I was one of the lucky who joined more than 700 members to gather in D.C. for the League of Women Voters biennial National Convention. This was an opportunity to learn direction from our national organization, discover what other state Leagues are doing, and share our local successes. It was disheartening to hear first-hand accounts of some very real battles that many state League’s are fighting in order to combat voter disenfranchisement and a loss of voter protections from the dismantled Voting Rights Act. It reminded me that we are fortunate enough to live in a more progressive state. And it emboldened me to declare that we can do better to help advocate for the return of voting rights!
Along with the Voting Rights Act, other hot topics for convention included a discussion on Money in Politics, Ranked Choice Voting, and the Constitutional Congress. Also, a major discussion took place on the convention floor over why the League no longer hosts Presidential Candidate Debates. I am interested to hear if our membership agrees with the decision of not hosting Presidential debates and voice my opinion that the League should not back away from the challenge just because it is difficult. Call me an optimist, but I think the public is crying out for the League to host non-partisan debates where candidates are forced to respond to the issues, rather than criticize their opponent.
Chris Carson, newly elected President of the LWVUS addressed the elephant in the room and asked the convention floor: What is the League strategy for this election with a first-time, female front runner for a political party? The floor erupted with a chant, “The League does not support nor oppose political candidates”. We should expect to see more messaging from National on this issue but it was wonderful to reaffirm our strong sense of non-partisanship and the overwhelming consensus to keep the League tradition of not endorsing any candidate.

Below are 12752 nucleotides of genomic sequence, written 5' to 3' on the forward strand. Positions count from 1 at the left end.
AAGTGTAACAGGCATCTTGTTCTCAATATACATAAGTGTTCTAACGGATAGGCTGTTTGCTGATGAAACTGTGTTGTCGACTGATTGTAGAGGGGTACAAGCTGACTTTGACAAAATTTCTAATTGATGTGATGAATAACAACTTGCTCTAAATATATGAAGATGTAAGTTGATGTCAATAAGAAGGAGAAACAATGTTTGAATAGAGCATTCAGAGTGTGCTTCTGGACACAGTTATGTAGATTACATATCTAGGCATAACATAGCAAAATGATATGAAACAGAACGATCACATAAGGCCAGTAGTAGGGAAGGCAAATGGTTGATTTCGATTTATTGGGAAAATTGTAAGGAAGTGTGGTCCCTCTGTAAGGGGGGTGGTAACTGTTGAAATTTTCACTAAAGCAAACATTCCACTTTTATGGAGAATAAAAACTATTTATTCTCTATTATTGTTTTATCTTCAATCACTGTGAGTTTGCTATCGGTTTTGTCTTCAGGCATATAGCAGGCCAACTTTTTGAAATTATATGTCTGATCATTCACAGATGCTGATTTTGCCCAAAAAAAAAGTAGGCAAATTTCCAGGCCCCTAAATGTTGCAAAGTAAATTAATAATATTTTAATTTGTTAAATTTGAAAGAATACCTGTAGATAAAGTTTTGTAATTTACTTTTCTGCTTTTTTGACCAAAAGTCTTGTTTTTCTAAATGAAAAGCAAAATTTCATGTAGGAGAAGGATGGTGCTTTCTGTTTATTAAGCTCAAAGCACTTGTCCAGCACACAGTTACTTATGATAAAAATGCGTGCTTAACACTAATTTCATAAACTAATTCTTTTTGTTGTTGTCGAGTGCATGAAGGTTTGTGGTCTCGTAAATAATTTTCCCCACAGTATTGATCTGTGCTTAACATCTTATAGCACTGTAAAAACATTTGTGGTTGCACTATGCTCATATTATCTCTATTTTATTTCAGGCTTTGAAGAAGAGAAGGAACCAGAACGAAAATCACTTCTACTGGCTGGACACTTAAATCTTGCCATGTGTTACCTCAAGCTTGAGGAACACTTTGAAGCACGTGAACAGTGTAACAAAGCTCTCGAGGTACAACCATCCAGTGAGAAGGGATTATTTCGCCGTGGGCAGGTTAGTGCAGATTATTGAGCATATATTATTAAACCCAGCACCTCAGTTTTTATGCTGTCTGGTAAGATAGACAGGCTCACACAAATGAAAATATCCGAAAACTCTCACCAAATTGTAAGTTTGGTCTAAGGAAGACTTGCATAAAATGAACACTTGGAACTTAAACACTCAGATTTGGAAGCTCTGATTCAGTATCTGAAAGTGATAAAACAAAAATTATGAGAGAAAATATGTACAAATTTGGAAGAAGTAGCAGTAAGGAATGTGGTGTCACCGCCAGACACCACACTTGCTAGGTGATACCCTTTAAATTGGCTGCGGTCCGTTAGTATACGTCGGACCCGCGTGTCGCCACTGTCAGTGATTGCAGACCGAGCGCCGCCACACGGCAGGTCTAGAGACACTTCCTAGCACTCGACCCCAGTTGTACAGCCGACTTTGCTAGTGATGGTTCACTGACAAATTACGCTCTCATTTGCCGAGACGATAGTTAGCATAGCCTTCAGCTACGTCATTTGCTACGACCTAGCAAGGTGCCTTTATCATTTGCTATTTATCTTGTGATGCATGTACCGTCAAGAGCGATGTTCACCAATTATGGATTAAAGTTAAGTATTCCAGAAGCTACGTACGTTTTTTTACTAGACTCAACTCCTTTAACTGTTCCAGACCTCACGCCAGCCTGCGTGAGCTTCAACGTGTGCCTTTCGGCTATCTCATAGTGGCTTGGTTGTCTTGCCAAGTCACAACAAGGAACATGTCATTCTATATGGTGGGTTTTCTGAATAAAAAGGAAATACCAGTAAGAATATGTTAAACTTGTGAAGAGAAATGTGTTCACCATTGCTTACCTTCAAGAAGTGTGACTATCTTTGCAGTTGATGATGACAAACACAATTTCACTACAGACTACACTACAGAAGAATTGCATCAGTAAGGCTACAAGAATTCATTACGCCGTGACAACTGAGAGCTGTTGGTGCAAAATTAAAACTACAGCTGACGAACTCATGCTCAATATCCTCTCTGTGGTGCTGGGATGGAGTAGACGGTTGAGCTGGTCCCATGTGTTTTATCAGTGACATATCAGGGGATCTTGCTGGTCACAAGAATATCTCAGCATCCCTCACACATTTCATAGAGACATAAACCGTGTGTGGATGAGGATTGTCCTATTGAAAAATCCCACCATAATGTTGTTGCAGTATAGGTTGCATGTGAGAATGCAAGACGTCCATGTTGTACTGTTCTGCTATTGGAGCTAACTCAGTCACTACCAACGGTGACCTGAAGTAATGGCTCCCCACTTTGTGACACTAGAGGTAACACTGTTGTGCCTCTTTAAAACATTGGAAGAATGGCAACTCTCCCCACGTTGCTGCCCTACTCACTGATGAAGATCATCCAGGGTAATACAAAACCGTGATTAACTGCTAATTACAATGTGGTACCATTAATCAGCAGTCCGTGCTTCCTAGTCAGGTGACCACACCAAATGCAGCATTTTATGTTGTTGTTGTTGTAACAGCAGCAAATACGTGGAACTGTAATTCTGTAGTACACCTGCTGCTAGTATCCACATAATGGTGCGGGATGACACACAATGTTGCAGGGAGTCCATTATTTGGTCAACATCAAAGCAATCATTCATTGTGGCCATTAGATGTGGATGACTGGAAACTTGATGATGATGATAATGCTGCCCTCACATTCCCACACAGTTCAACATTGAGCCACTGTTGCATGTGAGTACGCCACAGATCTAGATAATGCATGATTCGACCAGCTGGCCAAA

Wylecia Wiggs Harris, Executive Director of the LWVUS spoke on the convention floor about a strategy forchange and engagement. What I learned from convention is that California is a leader among the state Leagues for our progress on voting rights and redistricting, and that the San Francisco League is an example of what National is trying to achieve with its diverse demographics, use of social media in communications, and cutting edge online voter education platforms.
In addition to meeting with League members from around the country, I had the opportunity to connect with League members from the counties of Marin, Alameda, Oakland, Berkeley, Mendocino, Butte, Palo Alto, and Orange County to discuss some of the programs that they were working on and share some of what we do at the local level. The overarching theme from our sister Leagues was youth engagement. Many of these counties offer education and awareness to youth organizations and high schools either through voter registration efforts, civic training, mock voting, and mock debates. I hope that our local membership will be excited about at least one of these ideas and help us to create a strategy for youth engagement in San Francisco.
The next National Convention will be held in Chicago, Illinois on June 28 – July 2, 2018. As a leader of what a local League can achieve I propose that the San Francisco League work to develop a caucus discussion for the next National Convention.
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